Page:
A Little Christmas Carol for Natasha_04_The Story of Two (i)

The Story of Two (i)

Düsseldorf, Tuesday, 12.10.1999, 10:02 pm

I have already been thinking of making some sweets out of the 202 chestnuts we picked up from the park last Sunday, but it was Eric, my French ‘son’, who gave me the last push last night. He was telling me how expensive these glazed chestnuts were and how they would melt in one’s mouth…

It is a big challenge to make glazed chestnuts, according to Eric. The reason why these whole chestnuts are so expensive is that chestnuts break very easily. But it is not to show myself I could do it that made me want to try out the recipe which I had found in an old cookbook. It was more that I would like Eric and, above all, Otmar (my now ex) to savour this specialty made from self-picked chestnuts.

I spent half an hour snipping the tip off the chestnuts and five hours peeling them. I even skipped lunch. I simply swallowed one of those big apples brought by Andreas before I dashed off to teach Toshie at four.

A handful of chestnuts had landed in Eric’s oven but it was still a long and complicated process peeling the rest of them. The problem is that they have to be peeled hot. After two hours trial and error, I found out the most efficient way. When I finished, my finger tips looked as if they had big blisters but I did a neat job.

The process I devised ran like this:

Two saucepans of water boiling on the hotplates.
Put chestnut A into the first saucepan, after a while chestnut B.
After one or two minutes, when A is hot and the shell no longer hard, take it out.
Put chestnut C into the same saucepan where B was and move B to position A.
Take off the shell of A and put into the second saucepan.

Now B is ready. Take it out.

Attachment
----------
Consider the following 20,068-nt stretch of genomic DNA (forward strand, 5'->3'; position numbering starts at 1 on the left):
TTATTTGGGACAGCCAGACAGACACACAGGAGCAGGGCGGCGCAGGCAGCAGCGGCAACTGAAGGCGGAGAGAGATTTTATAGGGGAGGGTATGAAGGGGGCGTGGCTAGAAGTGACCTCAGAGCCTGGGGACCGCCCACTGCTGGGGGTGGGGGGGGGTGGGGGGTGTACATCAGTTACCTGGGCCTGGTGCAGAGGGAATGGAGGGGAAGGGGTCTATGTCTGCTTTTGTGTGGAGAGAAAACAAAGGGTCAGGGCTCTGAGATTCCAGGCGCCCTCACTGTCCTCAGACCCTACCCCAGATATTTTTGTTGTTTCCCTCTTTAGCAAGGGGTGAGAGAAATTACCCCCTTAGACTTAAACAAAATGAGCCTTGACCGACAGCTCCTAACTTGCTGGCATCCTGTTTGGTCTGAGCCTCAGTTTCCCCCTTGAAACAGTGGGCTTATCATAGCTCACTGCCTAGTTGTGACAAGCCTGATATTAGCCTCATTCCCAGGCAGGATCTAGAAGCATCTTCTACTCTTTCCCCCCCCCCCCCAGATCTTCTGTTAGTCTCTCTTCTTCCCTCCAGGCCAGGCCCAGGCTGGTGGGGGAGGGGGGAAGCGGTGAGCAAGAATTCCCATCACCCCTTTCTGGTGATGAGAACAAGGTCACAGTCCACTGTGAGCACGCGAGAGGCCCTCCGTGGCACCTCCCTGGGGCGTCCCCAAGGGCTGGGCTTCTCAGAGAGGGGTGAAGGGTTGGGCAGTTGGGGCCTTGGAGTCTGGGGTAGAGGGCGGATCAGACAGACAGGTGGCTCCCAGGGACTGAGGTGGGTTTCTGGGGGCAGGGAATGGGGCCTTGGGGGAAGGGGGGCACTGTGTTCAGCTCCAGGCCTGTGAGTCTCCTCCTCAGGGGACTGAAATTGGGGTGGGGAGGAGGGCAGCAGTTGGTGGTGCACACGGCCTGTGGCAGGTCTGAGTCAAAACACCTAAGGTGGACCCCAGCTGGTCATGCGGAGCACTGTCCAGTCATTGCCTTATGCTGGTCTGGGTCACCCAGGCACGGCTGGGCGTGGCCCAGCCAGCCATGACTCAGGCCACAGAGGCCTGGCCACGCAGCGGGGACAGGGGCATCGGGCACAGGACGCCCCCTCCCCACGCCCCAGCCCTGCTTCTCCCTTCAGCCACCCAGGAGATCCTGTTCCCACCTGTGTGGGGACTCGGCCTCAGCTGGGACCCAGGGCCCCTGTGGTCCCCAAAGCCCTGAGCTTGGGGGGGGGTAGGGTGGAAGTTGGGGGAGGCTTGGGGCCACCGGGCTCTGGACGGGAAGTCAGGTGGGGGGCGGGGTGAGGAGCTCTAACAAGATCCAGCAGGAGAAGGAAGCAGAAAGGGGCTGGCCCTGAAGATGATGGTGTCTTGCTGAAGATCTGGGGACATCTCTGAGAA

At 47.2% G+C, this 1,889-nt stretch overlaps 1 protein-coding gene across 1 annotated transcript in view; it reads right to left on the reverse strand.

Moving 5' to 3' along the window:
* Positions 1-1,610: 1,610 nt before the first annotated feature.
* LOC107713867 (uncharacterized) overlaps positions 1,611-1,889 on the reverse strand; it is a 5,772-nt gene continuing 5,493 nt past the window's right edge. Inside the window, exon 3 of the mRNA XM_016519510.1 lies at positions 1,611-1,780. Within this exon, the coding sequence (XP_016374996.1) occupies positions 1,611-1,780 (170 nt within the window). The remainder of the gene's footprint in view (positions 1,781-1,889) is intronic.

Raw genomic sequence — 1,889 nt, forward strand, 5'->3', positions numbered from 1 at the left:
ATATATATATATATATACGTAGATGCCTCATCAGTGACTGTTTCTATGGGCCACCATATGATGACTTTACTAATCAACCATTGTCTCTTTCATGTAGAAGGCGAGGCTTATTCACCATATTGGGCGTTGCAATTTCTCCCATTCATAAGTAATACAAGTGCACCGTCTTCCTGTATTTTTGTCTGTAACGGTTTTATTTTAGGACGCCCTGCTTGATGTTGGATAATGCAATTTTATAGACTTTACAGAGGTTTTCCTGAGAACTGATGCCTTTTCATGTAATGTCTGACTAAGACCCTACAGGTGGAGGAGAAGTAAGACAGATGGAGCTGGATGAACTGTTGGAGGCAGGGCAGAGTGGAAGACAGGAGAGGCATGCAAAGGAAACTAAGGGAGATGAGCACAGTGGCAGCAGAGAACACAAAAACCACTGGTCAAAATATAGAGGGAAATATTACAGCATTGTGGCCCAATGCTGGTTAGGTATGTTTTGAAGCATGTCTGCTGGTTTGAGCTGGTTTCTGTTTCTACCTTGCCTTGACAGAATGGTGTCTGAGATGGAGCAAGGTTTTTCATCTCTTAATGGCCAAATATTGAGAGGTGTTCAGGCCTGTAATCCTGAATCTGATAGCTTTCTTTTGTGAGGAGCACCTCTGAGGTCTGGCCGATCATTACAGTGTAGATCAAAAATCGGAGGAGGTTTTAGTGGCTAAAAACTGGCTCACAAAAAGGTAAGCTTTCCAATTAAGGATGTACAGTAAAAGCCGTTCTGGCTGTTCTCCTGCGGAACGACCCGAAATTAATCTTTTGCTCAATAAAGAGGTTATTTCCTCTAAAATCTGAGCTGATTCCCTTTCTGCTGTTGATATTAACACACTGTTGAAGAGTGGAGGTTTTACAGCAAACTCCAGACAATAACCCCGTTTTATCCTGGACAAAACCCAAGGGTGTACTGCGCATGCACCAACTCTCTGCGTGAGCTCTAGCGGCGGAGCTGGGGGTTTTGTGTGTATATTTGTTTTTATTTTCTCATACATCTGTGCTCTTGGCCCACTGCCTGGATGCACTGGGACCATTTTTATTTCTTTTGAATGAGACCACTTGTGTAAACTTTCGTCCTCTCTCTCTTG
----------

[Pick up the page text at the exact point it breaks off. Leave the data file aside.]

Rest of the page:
Put chestnut D into the first saucepan, move C to the ‘front’.
Take off the shell of B and put into the second saucepan.
Meanwhile A is ready for peeling. Take it out of the second saucepan.
Peel A.

Now C is ready. Take it out.
Put chestnut E into the first saucepan, move D to the ‘front’.
Take off the shell of C and put into the second saucepan.
Meanwhile B is ready for peeling. Take it out of the second saucepan.
Peel B.

Now D is ready. Take it out.
Put chestnut F into the first saucepan, move E to the ‘front’.
Take off the shell of D and put into the second saucepan.
Meanwhile C is reading for peeling. Take it out of the second saucepan.
Peel C.

I have always thought that chestnuts were more or less smooth as their shells. I never knew they kind of look like walnuts when they are without their peel. And so many different shapes in their half roundness, so many crevices.

I had to think of what Eric said about the non-existence of uniqueness in people and things. I wish I could show him all the peeled chestnuts.

2017.12.12 A Little Christmas Carol for Natasha_04_The Story of Two
(To be cont’d)


A Little Christmas Carol for Natasha_02_ Holes

2017.12.03 Holes


If it had not been for this apple pie which Otmar baked, I would have forgotten that these holes existed in my mind.

Such a thick top he put on the apple pie that it was possible for the fork to poke in deep holes…

And such deep holes I once looked at with big eyes when I was small. Deep holes on tea biscuits. I used to look for holes which would go through. I think I never found any…

Tea biscuits. Special tea biscuits which we bought from a factory where an aunt of ours was working. Mother used to take us there. It was a rare treat for us because we could take the ferry to cross the Harbour– in those days there was no Cross-Harbour Tunnel. It was always a day trip.